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The government of Nova Scotia announced an ambitious plan earlier this month to protect 245,000 hectares of forest and park land, establishing the Canadian province as a conservation leader in one of the world’s most heavily forested nations. Roughly 14 percent of all land in Nova Scotia will now be legally protected from development, making it the province with the second-highest percentage of land devoted to protected areas in Canada, after British Columbia.

This news is significant for conservationists and for the vast number of Canadians who depend on these forests for clean air, water, and a bounty of other resources. It also illustrates a powerful truth: precise, science-based maps are an essential component of good forest management and planning.

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Bringing together independent research institutes and civil society groups from key countries around the world to monitor national progress on climate change policy.

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Canada’s Prime Minister, Stephen Harper, took a significant step toward promoting transparency and reducing global poverty. He announced yesterday that Canada will implement mandatory reporting requirements for Canadian extractive companies operating both in-country and abroad.

This mandate will require Canadian extractive companies to publicly disclose the payments they make to foreign governments in exchange for permission to operate on their soil. This development will help promote transparency in the mining sector and, if implemented effectively, could help combat the “resource curse.”

Fighting the Resource Curse through Access to Information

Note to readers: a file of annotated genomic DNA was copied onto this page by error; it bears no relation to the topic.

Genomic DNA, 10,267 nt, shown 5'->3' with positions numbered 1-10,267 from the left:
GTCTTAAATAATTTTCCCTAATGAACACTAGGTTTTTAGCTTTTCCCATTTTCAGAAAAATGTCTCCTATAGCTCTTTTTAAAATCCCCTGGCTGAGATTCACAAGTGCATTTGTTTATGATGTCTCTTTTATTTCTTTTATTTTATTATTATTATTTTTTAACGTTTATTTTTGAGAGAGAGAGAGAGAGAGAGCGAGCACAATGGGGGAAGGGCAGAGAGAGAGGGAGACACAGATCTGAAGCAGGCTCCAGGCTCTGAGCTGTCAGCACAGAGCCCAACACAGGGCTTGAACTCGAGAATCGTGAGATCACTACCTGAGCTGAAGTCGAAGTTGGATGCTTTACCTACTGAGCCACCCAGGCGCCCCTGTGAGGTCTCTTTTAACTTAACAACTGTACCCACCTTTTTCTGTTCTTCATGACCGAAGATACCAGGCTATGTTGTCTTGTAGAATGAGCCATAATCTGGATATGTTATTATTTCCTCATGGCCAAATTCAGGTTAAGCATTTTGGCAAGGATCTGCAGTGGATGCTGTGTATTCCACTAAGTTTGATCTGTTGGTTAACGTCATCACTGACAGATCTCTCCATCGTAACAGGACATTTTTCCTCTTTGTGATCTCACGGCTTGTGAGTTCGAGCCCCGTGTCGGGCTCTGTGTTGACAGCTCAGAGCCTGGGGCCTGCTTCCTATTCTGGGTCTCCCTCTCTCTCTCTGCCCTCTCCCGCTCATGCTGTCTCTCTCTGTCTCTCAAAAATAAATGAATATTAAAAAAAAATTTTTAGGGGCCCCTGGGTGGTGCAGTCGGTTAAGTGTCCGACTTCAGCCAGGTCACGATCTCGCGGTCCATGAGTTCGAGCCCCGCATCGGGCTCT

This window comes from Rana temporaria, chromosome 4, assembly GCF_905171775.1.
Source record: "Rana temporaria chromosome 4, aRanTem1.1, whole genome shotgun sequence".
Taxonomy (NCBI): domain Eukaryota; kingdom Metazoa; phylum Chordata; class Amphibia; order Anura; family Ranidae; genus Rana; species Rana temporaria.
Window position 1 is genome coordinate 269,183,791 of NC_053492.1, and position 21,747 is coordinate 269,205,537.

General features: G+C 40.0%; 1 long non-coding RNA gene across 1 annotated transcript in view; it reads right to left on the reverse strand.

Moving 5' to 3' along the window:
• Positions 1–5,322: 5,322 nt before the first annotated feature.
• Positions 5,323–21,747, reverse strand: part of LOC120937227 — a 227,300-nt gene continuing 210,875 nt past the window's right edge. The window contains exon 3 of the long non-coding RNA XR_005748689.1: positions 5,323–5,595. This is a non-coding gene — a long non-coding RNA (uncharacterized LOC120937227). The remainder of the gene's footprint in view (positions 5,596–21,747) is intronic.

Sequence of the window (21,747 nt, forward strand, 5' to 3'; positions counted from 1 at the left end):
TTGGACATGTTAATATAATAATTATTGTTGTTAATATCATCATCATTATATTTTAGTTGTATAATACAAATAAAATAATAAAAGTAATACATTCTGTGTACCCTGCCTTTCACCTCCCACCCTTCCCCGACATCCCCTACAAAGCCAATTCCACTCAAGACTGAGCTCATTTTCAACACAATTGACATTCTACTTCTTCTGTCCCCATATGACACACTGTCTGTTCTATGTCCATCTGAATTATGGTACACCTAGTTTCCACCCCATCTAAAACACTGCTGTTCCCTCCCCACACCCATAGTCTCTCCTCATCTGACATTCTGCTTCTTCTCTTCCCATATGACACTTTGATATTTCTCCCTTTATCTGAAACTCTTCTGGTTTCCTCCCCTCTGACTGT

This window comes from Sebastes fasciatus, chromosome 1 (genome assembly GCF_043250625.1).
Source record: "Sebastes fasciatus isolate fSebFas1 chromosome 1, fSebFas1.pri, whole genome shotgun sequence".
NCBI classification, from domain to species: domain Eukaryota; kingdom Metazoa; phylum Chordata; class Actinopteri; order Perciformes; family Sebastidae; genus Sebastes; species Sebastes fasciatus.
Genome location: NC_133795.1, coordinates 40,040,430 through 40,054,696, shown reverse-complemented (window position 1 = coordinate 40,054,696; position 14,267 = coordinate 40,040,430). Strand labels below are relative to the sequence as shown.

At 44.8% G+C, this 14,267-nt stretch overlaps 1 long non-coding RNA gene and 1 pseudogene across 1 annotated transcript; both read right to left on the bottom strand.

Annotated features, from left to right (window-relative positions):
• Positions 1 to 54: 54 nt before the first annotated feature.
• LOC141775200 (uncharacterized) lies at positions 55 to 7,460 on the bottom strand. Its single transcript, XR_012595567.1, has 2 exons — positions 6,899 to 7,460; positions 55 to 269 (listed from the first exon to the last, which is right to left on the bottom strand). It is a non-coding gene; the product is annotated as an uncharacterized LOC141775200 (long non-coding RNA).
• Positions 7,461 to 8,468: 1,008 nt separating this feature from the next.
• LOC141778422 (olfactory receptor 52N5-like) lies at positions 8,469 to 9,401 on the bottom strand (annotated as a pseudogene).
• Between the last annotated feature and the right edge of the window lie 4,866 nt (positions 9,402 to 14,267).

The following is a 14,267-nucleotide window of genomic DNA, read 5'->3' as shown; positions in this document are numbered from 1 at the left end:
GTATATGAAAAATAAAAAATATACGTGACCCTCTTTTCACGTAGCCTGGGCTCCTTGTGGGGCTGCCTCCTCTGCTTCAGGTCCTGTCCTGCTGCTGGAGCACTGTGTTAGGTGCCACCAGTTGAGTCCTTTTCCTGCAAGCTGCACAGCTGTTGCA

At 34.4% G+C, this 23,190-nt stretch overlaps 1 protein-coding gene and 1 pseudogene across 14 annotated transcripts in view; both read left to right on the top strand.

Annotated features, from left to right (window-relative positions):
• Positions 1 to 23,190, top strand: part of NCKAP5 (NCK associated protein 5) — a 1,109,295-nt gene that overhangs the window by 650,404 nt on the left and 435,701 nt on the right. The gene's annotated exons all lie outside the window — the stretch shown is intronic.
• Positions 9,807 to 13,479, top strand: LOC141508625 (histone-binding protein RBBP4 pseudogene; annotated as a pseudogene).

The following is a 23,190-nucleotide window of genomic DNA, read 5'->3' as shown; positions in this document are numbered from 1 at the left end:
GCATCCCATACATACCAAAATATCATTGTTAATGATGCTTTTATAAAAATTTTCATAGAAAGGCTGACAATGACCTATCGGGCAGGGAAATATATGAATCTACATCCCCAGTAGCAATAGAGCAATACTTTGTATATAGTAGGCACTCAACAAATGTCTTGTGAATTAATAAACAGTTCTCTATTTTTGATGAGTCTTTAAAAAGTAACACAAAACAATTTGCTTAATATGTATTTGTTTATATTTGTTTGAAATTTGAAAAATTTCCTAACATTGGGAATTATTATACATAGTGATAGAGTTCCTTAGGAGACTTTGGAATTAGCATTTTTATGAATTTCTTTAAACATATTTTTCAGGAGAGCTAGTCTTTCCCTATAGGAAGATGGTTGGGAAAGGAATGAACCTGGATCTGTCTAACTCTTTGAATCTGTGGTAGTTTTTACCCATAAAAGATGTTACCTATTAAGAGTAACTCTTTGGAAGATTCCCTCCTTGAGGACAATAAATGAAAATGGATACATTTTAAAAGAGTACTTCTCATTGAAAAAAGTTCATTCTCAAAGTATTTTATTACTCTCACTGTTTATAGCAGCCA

Tackling the “resource curse” is a challenge of global proportions. The term applies to situations where, despite a country’s mineral or oil wealth, poverty is exacerbated in part by weak or corrupt institutions, government mismanagement of revenues, and a failure to re-invest into projects that benefit the public—such as infrastructure, education, and healthcare. Often, citizens of resource curse countries aren’t able to hold their governments accountable for this abuse of power because they lack information about their country’s revenues and expenditures (see Box).

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Clare Demerse is Director, Climate Change, at the Pembina Institute. This post originally appeared in its full form on the Pembina Institute's website.

Anyone who works on climate change policy in Canada, like I do, ends up talking about the oil sands on a daily basis.

The massive development reshaping parts of Alberta's landscape attracts criticism like no other project in Canada, and those concerns don't stop at our borders.

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Canada's forests provide critically important benefits to the nation - ranging from their economic contributions via the forest products industry to recreational opportunities to life-sustaining ecosystem services, such as soil erosion control and watershed protection.

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Canada's forests provide critically important benefits to the nation - ranging from their economic contributions via the forest products industry to recreational opportunities to life-sustaining ecosystem services, such as soil erosion control and watershed protection.

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Focusing on UNEP's North American region, comprised of Canada and the United States, this report provides an integrated analysis of the state of resource assets and 30–year trends in nine major themes:

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In recent years, international attention has increasingly focused on the rapid conversion and degradation of the world's tropical forests.

Yet half of the remaining large tracts of natural forest are found in northern (or boreal) regions.

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